I see that goal celebrations are in trouble. Emmanuel Adebayor's performance in front of the Arsenal fans -- after he had scored against Arsenal, his old team -- has been deemed provocative and inflammatory and maybe even seditious. It so upset the Arsenal fans that they started throwing things, including a bottle that knocked out one of the security personnel.
So Adebayor will be punished, no doubt, with a few games of suspension. Quite right. He behaved like an idiot. As for the Arsenal fans -- how would you describe theirbehavior? They go ape, hurl anything they can find, and try to storm the field. That sounds like pretty idiotic behavior, too, doesn't it? All because one of their former players -- one they didn't get on with too well -- scores against them and then runs the length of the field to taunt them. Big deal.
But one thing is certain. The Arsenal fans will be excused for their stupidity. All part of the game, you see. It shows that they are passionate fans who love their sport. Apparently the only way of proving passionate interest these days is to commit some act of outright lunacy, preferably one that involves physical violence and mayhem.
While I was in England recently the specter of classic hooliganism -- which everyone thought was safely buried -- rose monstrously up during and after a game between the London rivals West Ham United and Millwall. Not pleasant. Especially for the fan who was seriously injured in a stabbing incident outside the West Ham stadium.
The press had a field day with the "return to the dark ages" but the soccer authorities (no doubt worried about the effect on England's World Cup hosting bid) played the incident down, and suddenly we were listening to the same phrases we used to hear so regularly in the heyday of hooliganism back in the 1980s and 1990s, when all the trouble was blamed on a "small group" of sociopaths who "aren't even soccer fans."
Small group? There were quite a lot of fans involved -- and hundreds managed to get on to the field. As to the "not even soccer fans" -- well, when rowdy riotous behavior has become the pretty standard method of showing one's devotion to a team, who's to say?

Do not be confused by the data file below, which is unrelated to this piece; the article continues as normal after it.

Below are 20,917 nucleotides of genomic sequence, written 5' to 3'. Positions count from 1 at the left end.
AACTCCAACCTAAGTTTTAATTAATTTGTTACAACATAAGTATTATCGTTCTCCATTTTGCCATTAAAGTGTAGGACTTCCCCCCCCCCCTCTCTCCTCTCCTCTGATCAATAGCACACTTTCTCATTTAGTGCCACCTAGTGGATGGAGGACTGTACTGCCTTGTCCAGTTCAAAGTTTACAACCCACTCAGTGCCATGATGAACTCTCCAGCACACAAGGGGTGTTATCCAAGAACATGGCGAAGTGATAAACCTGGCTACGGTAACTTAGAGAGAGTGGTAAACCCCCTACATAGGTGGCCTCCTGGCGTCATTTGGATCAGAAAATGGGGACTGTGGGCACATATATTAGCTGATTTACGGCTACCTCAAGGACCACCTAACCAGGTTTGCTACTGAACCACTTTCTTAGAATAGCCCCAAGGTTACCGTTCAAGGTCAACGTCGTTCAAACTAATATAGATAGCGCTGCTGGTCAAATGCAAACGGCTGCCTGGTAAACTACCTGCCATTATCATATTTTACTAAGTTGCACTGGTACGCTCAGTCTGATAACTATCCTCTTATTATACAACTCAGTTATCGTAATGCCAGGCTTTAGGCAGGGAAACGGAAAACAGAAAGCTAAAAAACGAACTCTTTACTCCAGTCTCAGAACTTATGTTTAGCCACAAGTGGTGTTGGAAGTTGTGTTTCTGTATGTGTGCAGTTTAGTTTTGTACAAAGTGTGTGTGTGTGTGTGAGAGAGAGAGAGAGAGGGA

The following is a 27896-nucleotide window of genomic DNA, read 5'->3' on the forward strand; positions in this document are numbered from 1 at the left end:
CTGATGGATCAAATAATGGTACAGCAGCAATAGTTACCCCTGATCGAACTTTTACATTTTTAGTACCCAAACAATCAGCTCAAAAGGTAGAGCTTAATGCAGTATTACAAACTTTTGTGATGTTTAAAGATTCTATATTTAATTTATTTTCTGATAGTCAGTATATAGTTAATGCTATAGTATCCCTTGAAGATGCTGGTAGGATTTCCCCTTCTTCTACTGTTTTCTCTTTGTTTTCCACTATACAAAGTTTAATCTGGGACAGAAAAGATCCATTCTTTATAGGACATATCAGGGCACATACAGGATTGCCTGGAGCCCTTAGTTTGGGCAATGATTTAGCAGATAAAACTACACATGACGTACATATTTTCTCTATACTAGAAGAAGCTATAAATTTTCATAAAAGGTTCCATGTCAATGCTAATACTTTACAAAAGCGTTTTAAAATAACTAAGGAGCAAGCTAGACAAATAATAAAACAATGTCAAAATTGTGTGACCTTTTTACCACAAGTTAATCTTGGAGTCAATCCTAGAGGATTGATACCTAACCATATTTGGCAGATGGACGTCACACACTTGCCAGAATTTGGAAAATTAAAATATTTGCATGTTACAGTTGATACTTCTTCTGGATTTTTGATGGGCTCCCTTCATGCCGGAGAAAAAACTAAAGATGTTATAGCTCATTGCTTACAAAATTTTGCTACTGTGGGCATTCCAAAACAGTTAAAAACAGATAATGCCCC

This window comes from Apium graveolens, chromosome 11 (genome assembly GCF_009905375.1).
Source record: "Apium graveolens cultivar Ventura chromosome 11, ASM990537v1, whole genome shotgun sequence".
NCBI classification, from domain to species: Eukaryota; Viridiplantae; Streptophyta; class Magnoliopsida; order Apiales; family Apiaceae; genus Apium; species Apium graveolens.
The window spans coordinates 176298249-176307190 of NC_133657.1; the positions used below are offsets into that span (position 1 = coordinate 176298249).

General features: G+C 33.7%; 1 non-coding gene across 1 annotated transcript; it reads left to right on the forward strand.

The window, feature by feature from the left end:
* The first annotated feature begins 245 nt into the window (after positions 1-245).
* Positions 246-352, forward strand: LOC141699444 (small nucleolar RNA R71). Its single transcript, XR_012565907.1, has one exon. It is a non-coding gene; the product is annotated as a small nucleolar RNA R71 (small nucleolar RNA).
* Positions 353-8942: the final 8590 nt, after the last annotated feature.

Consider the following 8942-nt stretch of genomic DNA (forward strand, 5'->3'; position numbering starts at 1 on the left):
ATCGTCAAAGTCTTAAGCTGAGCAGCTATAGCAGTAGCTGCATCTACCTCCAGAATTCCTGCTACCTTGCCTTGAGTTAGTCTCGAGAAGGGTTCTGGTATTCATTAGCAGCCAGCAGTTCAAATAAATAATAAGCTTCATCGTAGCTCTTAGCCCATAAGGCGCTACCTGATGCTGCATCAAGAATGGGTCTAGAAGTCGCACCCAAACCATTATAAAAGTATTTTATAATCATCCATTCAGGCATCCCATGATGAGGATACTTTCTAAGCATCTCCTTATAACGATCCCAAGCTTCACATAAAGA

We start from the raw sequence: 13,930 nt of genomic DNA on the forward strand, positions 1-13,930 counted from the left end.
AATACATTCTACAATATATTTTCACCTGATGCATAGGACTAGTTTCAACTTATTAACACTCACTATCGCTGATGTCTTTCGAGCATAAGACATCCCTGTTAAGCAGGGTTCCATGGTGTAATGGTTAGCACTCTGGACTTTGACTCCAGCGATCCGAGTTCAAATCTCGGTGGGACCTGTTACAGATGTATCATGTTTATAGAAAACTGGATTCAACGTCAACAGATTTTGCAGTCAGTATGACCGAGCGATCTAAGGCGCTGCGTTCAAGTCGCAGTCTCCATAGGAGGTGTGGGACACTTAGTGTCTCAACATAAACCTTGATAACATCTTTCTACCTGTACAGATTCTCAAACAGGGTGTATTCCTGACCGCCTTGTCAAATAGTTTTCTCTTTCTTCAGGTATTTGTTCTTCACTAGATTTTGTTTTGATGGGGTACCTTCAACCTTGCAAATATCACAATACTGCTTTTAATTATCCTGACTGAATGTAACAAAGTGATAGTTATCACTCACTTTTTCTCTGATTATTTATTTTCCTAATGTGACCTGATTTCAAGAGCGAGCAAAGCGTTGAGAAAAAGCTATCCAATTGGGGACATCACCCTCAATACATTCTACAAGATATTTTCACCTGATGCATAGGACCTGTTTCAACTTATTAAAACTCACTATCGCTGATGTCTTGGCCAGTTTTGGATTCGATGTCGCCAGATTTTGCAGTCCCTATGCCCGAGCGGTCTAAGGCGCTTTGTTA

Times have changed, of course they have. Such behavior as Adebayor's and the fans' reaction to it belong only in these times. That didn't happen decades ago -- indeed, simply couldn't have happened. You can decide for yourself what sort of progress we've made.
I'm not here to say that it was all better back then -- I know that's not true. But what I find disturbing is the implied slur on the old-time fans, the implication that, because they didn't riot or throw things at opposing players, they were not "passionate" about the game -- or at any rate, not as passionate as today's fans.
I'm quite sure that's not true. Actually, there were a lot more fans at games in England in the 1940s and 1950s than there are today. They cheered and roared and booed and jeered, but rarely, if ever, were they malicious.
That is what has changed so drastically in the game. Sportsmanship has virtually disappeared. It has been replaced, believe it or not, by something called "passion." These days, to be passionate about your team means being utterly biased in its favor, totally unable to see anything good about opposing teams or players. An attitude closely linked to the willingness to go to any lengths to win a game.
FIFA has its Fair Play campaign -- and it remains just that, nothing more than a low-key campaign. FIFA has also gone to great lengths to convince us that the sport brings only joy and happiness wherever it goes. During the Confederations Cup telecasts from South Africa we were repeatedly shown crowd shots of carnival-dressed fans dancing and blowing those horrible horns, all having a great time it seems -- but none of them was ever watching the game. These were soccer fans? Merely because they were making a lot of noise? I guess so -- because that no doubt proved their passion.
A moratorium on soccer passion, or at least on the use of the word -- particularly here in the United States, where it is least understood -- sounds like a great idea to me. We might then be able to get rid of these damn goal celebrations altogether.
To start with, why do players rip off their shirts? No one did that until -- when? Maybe 15 years ago? Nobody even thought of it until then. It is hardly a natural, spontaneous reaction. The heaped-up bodies seem a bit much, too.
But the worst are these fatuous dances and embarrassingly silly little acting routines that players now like to go through. They get increasingly complicated as they involve teammates. When things get that choreographed, you know they're anything but spontaneous.
I should think those routines probably have to be practiced. How long before, at the end of soccer telecasts, we see something on the screen like "Chelsea FC's Goal Celebration Ballets Produced and Directed by the Stamford Bridge Nijinsky Dance Ensemble"? I would recommend less practice time spent on goal celebrations and more on corner kicks, which are uniformly awful in pro soccer.
Passion there will be -- but the word, a noble word, has lost its way when it has come to mean a state of mind that hovers perpetually on the edge of anger, when its spectrum has been narrowed down to comfortably embrace everything from blind allegiance to outright hatred.